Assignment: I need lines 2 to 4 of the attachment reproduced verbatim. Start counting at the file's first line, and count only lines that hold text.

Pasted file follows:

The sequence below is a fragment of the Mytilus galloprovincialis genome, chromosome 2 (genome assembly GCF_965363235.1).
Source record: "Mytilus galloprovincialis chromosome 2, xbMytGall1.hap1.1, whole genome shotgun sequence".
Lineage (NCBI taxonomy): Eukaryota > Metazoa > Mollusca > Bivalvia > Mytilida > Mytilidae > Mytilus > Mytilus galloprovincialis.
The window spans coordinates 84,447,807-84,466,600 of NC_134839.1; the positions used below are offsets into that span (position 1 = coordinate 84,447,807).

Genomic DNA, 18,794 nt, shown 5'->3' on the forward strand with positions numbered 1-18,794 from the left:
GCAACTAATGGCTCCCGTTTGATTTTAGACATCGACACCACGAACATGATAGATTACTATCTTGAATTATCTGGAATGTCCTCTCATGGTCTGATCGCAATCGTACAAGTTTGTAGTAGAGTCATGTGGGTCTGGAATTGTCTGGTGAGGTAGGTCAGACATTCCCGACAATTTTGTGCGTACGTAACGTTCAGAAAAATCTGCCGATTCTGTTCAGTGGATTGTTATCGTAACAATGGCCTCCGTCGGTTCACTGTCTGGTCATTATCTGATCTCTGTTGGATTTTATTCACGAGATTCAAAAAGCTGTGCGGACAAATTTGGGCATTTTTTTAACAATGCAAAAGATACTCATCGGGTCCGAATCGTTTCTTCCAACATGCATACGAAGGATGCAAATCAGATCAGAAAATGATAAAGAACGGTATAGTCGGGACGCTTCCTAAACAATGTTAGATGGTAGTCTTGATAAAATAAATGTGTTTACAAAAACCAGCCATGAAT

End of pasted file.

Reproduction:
Source record: "Mytilus galloprovincialis chromosome 2, xbMytGall1.hap1.1, whole genome shotgun sequence".
Lineage (NCBI taxonomy): Eukaryota > Metazoa > Mollusca > Bivalvia > Mytilida > Mytilidae > Mytilus > Mytilus galloprovincialis.
The window spans coordinates 84,447,807-84,466,600 of NC_134839.1; the positions used below are offsets into that span (position 1 = coordinate 84,447,807).